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by Rabbi Yaakov Menken

"How can I alone support your bother, your burden, and your arguments? Take wise and understanding men for yourselves, who are known to your tribes, and I will place them at your head... And I took the heads of your tribes, wise and understanding men, and I placed them as heads over you, ministers over thousands, ministers over hundreds, ministers over fifties, and ministers over tens, and police for your tribes." [Dev. 1:12-13, 15]

The Seforno says that there is an implied rebuke in the appointment of judges over Israel, extending even to "ministers over tens." Even though the Nation of Israel was told that they would enter and inherit the Land of Israel without needing to fight for it, receiving something far greater and honorable than all their property, nonetheless they could not stop bickering and arguing -- to the point that every group of ten needed its own personal judge.

Despite the universal notation in chumashim (printed texts of the Torah) to begin the second portion of this week's reading with verse twelve, as above, there is a similarly universal custom to stop one verse earlier instead. The reason: the first word of verse twelve, "Eichah," is the same as the first word of the Book of Lamentations which we read on the Ninth of Av. The Ninth of Av is the day of mourning for the destruction of our two Temples and other Jewish tragedies, and it follows Shabbos Parshas Devorim according to our calendar. So rather than proclaiming loudly any connection between our parsha and Lamentations, we begin the second portion one verse earlier.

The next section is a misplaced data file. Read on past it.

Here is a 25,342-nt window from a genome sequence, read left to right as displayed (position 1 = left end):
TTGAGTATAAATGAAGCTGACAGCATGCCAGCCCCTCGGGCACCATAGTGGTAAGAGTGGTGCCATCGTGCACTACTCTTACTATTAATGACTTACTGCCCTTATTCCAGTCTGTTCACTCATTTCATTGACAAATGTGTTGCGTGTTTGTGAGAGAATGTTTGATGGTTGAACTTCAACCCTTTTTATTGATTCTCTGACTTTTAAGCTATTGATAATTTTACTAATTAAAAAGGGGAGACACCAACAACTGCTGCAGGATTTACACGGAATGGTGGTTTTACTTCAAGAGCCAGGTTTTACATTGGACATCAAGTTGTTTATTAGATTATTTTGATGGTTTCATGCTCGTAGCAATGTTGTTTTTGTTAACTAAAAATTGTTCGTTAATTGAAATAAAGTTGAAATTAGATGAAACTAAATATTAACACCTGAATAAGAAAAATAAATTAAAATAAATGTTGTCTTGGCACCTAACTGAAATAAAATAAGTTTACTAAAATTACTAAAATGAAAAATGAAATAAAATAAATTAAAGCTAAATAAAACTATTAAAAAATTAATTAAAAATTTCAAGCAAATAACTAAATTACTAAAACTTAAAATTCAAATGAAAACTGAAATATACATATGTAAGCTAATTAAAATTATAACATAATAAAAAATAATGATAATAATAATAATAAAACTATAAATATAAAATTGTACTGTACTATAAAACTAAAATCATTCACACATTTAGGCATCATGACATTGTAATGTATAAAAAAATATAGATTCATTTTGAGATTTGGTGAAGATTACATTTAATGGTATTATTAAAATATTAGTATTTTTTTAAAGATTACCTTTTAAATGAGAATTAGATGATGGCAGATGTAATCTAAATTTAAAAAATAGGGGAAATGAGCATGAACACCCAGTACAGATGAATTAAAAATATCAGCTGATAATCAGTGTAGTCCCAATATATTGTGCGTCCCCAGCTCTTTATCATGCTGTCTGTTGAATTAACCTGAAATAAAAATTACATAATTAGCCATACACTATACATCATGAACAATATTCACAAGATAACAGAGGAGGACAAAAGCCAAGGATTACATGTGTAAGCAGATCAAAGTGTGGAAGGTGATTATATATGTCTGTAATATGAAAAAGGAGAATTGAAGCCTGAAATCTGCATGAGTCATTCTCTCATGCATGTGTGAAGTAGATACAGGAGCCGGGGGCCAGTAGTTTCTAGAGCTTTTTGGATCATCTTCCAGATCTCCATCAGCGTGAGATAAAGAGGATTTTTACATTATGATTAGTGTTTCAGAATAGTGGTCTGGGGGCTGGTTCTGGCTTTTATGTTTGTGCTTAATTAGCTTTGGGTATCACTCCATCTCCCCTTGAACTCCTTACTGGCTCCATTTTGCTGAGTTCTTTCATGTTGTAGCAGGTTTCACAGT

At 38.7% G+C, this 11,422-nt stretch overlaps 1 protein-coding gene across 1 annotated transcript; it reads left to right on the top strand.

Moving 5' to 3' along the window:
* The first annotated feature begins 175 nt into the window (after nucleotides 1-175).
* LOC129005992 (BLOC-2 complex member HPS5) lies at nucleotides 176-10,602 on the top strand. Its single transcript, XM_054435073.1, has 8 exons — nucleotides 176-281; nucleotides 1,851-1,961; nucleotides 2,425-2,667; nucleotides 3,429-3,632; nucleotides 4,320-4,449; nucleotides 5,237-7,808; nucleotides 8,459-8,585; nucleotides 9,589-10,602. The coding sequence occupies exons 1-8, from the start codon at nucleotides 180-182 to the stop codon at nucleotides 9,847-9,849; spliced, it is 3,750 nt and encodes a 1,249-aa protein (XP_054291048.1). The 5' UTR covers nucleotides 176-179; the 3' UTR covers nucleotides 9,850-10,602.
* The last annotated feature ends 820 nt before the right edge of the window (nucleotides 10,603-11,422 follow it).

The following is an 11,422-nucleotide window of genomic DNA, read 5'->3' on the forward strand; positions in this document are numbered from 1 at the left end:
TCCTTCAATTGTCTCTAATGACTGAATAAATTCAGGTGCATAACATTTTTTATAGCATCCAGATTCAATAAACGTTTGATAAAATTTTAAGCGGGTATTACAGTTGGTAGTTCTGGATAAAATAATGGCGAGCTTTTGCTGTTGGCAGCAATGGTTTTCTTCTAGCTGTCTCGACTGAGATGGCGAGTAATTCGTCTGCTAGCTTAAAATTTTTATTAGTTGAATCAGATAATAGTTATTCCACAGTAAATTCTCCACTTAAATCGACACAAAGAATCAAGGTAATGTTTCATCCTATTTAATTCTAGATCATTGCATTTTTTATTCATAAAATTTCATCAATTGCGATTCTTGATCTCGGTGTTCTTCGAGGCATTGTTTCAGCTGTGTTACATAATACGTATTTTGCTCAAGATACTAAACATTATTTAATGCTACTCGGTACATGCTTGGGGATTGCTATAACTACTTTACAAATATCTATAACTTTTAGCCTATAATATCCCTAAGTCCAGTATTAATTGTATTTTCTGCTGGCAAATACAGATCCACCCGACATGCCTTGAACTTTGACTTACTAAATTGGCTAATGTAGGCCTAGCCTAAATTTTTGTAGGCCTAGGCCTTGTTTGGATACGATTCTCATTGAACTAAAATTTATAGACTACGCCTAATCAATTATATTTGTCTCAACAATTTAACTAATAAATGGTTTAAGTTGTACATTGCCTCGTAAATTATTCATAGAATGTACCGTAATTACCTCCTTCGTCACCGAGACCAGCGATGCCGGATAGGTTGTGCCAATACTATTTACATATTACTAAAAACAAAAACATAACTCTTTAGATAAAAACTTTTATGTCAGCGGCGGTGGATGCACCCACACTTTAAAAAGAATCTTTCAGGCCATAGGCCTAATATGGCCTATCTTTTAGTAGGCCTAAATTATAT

Here, perhaps, in the connection of "Eichah" to "Eichah," we find an additional layer of rebuke. Our Sages tell us that the First Temple was destroyed because Israel had violated the "cardinal sins" of idolatry, murder and immorality, while the Second was destroyed because of baseless hatred. I think a connection can easily be drawn from the sin to which Moshe alludes, to those things which destroyed the Temples.

On the one hand, the Seforno implies that each person was overly concerned with his own property, to the point of pettiness. But in order for an argument to reach the courts, there also needs to be a lack of communication, an inability to reconcile differences, and a corresponding lack of concern for the _other_ person's property. After going to the courts, when the loser no longer has any justified claims against the other, all he is often left with is... baseless hatred towards his adversary. And, of course, when baseless hatred is taken in turn to its extreme, it can lead to murder. Even immorality often demonstrates a lack of concern for another person and the uniqueness of his or her spousal relationship. So we see that the hatred and discord which destroyed the Temples had their roots in the "petty squabbles" of the Jews generations before.

If needless hatred begins with a lack of communication, then increased communication can remove the hatred and divisions that remain between us. With proper communication, we can counter the misinformation that often causes hatred, and develop new relationships outside our own groups. In short, as we mourn the Temple's destruction, we can also make our own best efforts to ensure that it is rebuilt - speedily in our day, Amen.

Good Shabbos!

Rabbi Yaakov Menken



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